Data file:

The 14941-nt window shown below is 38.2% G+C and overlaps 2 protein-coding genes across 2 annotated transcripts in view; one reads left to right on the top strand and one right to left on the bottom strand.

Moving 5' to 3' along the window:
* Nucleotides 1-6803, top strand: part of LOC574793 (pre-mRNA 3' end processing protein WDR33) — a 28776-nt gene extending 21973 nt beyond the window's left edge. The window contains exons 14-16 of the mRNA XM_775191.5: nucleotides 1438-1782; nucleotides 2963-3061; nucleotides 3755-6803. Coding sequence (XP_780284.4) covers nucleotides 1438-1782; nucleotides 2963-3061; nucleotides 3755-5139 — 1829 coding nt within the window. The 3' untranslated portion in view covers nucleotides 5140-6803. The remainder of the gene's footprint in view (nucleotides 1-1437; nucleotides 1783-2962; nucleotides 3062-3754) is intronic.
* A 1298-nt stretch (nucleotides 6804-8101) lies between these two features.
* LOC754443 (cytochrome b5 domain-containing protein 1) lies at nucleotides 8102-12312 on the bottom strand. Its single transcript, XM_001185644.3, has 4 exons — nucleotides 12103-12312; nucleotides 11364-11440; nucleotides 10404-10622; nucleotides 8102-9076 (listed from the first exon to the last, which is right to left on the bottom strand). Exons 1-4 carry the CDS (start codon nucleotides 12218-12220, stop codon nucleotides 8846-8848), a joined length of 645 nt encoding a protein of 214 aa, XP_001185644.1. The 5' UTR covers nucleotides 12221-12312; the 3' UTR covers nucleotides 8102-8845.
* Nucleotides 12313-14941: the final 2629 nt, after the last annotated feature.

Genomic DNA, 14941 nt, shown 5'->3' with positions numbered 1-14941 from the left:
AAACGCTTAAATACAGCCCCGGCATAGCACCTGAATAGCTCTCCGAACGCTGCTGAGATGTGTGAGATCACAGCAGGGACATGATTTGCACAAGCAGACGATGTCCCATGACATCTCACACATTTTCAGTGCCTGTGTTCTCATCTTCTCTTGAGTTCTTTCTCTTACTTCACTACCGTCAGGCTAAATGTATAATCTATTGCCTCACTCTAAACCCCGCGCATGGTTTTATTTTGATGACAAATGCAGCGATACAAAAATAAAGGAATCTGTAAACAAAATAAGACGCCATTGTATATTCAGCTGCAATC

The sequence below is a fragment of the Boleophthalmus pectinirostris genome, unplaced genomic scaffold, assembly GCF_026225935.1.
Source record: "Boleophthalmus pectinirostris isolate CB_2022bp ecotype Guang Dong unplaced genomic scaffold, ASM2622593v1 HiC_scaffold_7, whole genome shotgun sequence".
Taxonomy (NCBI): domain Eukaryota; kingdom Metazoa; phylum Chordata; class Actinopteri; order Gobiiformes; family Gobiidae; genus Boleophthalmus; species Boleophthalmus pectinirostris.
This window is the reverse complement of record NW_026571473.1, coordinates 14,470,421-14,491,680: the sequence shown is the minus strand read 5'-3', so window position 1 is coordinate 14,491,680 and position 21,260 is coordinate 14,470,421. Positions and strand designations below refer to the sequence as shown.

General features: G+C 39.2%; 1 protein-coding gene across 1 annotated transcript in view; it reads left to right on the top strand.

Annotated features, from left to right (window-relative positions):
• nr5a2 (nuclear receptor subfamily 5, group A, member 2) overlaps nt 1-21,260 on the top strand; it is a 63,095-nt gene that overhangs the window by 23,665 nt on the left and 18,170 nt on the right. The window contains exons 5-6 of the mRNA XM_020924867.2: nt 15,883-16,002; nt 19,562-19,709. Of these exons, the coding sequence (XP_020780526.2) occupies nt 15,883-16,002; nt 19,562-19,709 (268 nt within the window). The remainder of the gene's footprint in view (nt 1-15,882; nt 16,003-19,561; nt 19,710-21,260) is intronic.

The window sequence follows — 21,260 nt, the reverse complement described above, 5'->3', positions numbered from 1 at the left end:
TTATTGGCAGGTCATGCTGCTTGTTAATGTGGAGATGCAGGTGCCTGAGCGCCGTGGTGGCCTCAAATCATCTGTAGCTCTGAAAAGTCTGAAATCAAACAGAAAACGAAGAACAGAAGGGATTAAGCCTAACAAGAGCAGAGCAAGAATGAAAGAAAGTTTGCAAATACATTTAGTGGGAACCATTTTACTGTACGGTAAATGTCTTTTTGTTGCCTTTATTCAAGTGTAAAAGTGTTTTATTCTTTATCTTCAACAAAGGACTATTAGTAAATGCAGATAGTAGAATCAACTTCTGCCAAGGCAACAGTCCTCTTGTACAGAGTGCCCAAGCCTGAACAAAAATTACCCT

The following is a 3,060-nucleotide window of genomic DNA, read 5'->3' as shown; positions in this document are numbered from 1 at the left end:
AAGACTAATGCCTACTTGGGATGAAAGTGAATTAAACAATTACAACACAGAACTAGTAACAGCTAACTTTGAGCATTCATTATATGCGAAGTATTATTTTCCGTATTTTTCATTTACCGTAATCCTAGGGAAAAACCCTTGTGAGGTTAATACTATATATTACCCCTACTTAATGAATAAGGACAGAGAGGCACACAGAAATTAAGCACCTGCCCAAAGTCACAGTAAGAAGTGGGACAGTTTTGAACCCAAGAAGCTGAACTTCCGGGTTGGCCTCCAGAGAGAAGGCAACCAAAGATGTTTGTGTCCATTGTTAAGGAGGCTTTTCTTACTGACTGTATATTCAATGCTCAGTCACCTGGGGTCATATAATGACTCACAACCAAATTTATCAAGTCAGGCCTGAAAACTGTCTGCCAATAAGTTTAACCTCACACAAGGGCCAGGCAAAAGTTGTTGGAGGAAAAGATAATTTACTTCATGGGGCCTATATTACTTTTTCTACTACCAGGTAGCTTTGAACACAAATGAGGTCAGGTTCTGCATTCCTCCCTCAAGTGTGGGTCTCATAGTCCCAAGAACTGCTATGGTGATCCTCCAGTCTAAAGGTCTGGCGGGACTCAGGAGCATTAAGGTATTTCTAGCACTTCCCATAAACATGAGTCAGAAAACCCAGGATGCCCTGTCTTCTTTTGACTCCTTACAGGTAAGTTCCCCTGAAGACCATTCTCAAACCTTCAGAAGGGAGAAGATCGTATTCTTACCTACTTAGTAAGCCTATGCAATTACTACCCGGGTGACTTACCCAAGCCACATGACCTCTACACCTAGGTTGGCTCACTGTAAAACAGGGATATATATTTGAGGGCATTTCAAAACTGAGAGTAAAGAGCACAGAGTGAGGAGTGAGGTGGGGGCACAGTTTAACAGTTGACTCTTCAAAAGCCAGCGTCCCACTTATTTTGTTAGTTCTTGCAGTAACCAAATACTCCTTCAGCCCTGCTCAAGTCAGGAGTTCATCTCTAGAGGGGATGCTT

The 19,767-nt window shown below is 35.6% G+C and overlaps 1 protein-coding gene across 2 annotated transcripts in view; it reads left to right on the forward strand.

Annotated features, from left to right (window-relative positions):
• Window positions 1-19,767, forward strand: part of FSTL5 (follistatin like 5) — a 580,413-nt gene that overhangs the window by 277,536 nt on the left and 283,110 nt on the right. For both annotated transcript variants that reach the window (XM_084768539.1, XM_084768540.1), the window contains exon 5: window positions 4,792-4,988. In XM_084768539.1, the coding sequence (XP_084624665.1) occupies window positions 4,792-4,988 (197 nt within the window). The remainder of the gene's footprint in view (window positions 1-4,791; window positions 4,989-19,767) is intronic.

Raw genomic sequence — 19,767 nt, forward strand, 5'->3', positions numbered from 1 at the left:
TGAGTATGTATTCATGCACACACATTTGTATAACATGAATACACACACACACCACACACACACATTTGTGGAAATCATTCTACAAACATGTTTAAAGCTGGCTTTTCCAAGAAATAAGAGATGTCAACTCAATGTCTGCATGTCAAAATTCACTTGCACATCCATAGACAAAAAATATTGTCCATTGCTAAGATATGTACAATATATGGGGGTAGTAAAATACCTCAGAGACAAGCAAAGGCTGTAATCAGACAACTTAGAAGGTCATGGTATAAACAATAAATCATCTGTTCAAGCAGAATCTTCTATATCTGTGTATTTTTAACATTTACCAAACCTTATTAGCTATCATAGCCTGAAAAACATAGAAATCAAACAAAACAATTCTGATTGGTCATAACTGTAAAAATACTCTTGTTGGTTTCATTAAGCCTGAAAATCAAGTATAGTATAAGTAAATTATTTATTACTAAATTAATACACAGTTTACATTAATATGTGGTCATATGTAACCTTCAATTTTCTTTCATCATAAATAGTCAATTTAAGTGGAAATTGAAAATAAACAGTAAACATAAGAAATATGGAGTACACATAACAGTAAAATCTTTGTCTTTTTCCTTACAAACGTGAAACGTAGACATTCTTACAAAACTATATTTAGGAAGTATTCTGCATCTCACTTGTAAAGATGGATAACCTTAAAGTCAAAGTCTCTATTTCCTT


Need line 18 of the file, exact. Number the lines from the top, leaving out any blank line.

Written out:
The following is a 3,060-nucleotide window of genomic DNA, read 5'->3' as shown; positions in this document are numbered from 1 at the left end: